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More from Stephanie Murdoch

Stephanie formed Alliance Consultancy and Training Solutions in 2002 to provide expertise on insurance and financial services regulations.

 

Alliance is a leading provider of consultancy, training and compliance management software solutions to the motor industry.

Our clients include motor manufacturers and manufacturer finance houses, franchised motor retailers, insurance providers and independent finance houses.

The business employs a nationwide network of qualified and experienced consultants and trainers with a strong understanding of how the general insurance market operates within an automotive environment.

The focus of the business is to provide practical help at an affordable cost. Compliance is complicated.

We help businesses to understand it, explain how it affects them, and how to incorporate it into their business so it makes a positive impact.

Alliance is a highly focused company led by its founder Stephanie Murdoch who has over 25 years of experience working in the insurance industry and regulatory frameworks that it operates within.

Stephanie began her insurance career in 1986 working for Jardine Insurance Brokers (now trading as Jardine Lloyd Thompson) which is one of the largest global insurance and reinsurance broking companies in the world.

Originally joining Jardines on a six month contract to help design a software system to support the launch of a pet insurance programme, she went on to develop this specialist niche business into what today is one of the leading pet insurance providers in the UK.

After demonstrating her skills for developing niche businesses and taking products to market Stephanie was made the Sales and Marketing Director for the general insurance and affinity operations across the UK in 1993.

The business provided a range of personal lines insurance products and branded affinity programmes for professional services groups.

Stephanie further expanded this business into providing branded insurance arrangements for major high street retailers, motor manufacturers, utility companies and sports clubs.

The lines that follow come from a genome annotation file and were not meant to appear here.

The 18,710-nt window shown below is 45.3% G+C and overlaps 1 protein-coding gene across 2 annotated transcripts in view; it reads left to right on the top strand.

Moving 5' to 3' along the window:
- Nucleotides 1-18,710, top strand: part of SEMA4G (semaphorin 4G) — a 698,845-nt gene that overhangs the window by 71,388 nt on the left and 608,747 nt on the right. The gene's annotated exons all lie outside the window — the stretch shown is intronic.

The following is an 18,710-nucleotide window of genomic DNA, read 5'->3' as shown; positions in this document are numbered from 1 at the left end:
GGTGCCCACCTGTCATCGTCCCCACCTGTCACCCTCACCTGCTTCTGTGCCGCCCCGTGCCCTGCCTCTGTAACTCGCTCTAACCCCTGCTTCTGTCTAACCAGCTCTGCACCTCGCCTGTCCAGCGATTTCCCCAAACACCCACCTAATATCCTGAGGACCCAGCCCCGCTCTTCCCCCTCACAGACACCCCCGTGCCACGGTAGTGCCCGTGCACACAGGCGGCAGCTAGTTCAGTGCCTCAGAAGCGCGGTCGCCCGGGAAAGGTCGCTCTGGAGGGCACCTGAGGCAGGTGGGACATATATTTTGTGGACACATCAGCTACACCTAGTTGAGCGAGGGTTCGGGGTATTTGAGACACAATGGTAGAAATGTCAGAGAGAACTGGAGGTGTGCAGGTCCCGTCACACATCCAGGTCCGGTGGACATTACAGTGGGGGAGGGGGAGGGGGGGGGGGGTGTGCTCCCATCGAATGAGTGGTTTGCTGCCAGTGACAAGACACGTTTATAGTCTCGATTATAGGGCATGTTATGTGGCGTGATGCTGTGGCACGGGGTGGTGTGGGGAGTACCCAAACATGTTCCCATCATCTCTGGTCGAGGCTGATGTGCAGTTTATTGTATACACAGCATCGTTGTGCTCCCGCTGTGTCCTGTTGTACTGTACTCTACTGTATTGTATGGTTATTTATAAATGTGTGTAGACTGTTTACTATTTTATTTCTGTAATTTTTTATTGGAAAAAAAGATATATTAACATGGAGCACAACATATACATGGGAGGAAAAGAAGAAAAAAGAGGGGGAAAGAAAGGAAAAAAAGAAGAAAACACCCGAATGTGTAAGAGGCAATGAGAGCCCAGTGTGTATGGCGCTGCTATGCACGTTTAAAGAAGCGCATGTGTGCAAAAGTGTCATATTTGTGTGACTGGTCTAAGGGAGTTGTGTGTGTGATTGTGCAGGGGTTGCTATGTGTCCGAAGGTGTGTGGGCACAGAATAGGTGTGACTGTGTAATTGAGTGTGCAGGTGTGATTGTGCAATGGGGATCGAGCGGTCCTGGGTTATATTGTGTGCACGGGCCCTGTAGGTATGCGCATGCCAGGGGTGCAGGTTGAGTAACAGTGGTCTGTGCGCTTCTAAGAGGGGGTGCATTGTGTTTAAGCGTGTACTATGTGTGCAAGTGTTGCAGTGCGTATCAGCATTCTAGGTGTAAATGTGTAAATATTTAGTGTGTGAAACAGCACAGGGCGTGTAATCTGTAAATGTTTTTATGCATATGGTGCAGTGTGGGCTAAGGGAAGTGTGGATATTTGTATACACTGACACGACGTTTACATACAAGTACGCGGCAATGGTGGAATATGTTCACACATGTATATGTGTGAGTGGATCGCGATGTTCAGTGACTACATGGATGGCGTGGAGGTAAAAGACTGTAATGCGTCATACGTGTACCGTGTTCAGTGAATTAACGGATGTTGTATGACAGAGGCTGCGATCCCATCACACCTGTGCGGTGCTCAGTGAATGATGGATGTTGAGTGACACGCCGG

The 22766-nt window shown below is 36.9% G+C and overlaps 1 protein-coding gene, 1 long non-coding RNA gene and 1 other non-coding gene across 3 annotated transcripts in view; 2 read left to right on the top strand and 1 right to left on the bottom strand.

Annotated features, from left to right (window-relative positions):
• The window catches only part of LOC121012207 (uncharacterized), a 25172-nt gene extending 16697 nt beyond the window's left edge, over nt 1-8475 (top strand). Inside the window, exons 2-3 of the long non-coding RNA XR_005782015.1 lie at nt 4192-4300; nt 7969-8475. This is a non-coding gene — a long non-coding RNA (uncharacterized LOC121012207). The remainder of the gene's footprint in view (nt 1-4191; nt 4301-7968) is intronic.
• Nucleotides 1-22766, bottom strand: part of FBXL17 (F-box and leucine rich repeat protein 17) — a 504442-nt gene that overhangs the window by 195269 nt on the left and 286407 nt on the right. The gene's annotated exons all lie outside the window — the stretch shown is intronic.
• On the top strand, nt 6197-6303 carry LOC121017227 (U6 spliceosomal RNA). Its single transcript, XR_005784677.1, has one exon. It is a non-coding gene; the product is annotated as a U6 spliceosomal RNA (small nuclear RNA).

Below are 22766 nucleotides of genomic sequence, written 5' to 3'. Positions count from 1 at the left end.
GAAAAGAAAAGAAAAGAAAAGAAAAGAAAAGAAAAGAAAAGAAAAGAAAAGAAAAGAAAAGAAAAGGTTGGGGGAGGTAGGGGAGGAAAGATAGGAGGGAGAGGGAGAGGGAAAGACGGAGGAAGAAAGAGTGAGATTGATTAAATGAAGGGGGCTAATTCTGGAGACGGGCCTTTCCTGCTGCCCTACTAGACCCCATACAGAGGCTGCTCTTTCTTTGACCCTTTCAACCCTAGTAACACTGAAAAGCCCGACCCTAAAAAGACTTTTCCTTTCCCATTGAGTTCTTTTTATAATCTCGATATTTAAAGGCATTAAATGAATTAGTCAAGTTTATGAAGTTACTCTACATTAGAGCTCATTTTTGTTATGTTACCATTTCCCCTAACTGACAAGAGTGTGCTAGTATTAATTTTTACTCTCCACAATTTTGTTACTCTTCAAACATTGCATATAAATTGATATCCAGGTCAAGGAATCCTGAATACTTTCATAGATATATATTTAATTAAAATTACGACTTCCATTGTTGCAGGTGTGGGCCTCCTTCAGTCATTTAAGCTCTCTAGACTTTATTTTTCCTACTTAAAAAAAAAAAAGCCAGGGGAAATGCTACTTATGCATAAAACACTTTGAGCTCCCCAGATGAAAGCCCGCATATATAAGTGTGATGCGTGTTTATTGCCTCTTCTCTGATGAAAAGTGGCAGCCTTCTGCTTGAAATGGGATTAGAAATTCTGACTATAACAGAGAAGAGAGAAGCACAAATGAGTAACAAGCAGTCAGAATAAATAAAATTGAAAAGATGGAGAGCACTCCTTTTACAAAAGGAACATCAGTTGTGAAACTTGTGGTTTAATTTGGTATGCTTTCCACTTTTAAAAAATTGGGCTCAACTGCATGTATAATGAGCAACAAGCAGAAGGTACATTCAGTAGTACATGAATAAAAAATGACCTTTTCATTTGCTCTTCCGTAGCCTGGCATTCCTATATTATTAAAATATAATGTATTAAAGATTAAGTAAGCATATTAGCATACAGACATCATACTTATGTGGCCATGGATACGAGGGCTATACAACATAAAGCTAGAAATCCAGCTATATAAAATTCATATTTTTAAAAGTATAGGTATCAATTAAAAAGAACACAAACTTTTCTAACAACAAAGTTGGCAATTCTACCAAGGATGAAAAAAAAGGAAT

This included ground breaking initiatives such as working with Tesco’s to be become the first supermarket to sell insurance products at the point of sale which created the foundations for their highly successful insurance and financial services business.

In 1997 she was promoted to Managing Director of Jardine Group Services and made a main board director of Jardine Lloyd Thompson.

In 2000 Stephanie left Jardines to enter the world of consultancy. She joined Deloittes as a Director to develop a new service line in their specialist insurance division working with new market entrants.

Her role was to work with major brands who wanted to offer insurance and financial services to their customers.

To help in the design, build and management of these insurance and financial services arrangements on their behalf.

Her work also included providing consultancy advice to insurance and financial services institutions who distribute their products through these brand affinity channels.

With this extensive background in insurance and selling products through retail brands and of working within regulatory frameworks when the decision was made by the EU to bring general insurance under regulation Stephanie recognised this as an opportunity to break away from major corporate life and set up her own business.

Her desire was to offer ‘real’ market expertise and skills to businesses at a much more affordable price.

Since 2002 the business has expanded significantly to support the range of services and business growth.

Today Stephanie is a leading speaker on FSA compliance to the motor retail sector and writes for a number of specialist retail publications and brings this expertise to the AM specialist panel.